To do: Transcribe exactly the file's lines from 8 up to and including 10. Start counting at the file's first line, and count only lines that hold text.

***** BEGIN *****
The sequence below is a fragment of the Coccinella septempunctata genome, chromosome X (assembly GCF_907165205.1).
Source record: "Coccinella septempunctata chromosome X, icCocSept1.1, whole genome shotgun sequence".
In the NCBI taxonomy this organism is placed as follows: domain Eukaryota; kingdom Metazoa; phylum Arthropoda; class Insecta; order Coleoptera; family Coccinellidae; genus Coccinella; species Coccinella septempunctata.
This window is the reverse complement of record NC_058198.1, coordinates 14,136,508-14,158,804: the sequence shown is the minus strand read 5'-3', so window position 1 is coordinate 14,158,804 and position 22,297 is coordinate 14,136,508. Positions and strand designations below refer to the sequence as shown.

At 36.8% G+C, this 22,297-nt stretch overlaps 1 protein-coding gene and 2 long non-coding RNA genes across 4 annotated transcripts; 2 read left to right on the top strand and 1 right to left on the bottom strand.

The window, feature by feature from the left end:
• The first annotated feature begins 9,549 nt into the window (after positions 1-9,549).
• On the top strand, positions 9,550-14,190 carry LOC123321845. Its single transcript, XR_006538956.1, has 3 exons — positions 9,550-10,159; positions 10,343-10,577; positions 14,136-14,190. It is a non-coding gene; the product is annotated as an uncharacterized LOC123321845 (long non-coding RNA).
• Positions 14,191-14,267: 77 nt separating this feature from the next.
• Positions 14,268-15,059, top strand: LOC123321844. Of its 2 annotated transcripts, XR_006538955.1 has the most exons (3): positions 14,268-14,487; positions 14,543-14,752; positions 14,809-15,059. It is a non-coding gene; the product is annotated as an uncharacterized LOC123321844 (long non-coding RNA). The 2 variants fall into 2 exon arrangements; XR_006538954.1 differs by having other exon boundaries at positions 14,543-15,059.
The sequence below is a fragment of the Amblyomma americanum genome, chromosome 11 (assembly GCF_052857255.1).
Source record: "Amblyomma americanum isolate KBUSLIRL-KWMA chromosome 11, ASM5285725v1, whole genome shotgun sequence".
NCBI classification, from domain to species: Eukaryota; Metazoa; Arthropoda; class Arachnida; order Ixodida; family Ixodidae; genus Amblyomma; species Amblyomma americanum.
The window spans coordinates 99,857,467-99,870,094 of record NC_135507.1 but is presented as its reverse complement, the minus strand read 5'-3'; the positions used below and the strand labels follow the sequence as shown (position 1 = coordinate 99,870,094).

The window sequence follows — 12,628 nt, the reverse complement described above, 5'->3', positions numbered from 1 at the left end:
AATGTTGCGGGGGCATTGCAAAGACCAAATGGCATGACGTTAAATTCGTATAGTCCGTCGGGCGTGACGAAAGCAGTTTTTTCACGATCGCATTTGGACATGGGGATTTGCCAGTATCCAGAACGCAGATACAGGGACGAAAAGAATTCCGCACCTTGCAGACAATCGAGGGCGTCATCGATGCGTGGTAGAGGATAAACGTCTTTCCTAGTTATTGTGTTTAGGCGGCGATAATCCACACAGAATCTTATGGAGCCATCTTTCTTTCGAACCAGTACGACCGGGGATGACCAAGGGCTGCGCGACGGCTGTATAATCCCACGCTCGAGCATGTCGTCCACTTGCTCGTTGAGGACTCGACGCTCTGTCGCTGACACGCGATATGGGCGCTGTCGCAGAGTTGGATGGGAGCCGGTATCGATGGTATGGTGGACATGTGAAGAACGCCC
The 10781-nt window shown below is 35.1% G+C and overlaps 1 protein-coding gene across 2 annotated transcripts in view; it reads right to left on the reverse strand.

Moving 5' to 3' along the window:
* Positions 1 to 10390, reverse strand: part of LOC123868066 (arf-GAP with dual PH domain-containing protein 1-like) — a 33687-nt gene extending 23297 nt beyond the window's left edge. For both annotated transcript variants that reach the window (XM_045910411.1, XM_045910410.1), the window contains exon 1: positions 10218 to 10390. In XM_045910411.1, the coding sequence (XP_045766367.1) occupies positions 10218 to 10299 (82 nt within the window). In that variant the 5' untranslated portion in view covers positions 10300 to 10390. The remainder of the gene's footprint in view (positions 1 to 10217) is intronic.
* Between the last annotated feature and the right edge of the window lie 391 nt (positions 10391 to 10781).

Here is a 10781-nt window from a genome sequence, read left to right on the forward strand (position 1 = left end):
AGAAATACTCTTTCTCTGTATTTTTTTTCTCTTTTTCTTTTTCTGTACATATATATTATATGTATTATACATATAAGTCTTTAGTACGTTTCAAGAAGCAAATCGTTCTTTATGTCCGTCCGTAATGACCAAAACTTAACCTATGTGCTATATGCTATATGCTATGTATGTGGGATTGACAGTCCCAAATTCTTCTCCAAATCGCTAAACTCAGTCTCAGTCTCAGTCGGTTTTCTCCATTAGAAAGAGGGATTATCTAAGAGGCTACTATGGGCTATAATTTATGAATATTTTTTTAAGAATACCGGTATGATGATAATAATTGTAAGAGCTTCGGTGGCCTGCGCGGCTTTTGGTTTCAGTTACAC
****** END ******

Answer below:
• On the top strand, positions 9,550-14,190 carry LOC123321845. Its single transcript, XR_006538956.1, has 3 exons — positions 9,550-10,159; positions 10,343-10,577; positions 14,136-14,190. It is a non-coding gene; the product is annotated as an uncharacterized LOC123321845 (long non-coding RNA).
• Positions 14,191-14,267: 77 nt separating this feature from the next.
• Positions 14,268-15,059, top strand: LOC123321844. Of its 2 annotated transcripts, XR_006538955.1 has the most exons (3): positions 14,268-14,487; positions 14,543-14,752; positions 14,809-15,059. It is a non-coding gene; the product is annotated as an uncharacterized LOC123321844 (long non-coding RNA). The 2 variants fall into 2 exon arrangements; XR_006538954.1 differs by having other exon boundaries at positions 14,543-15,059.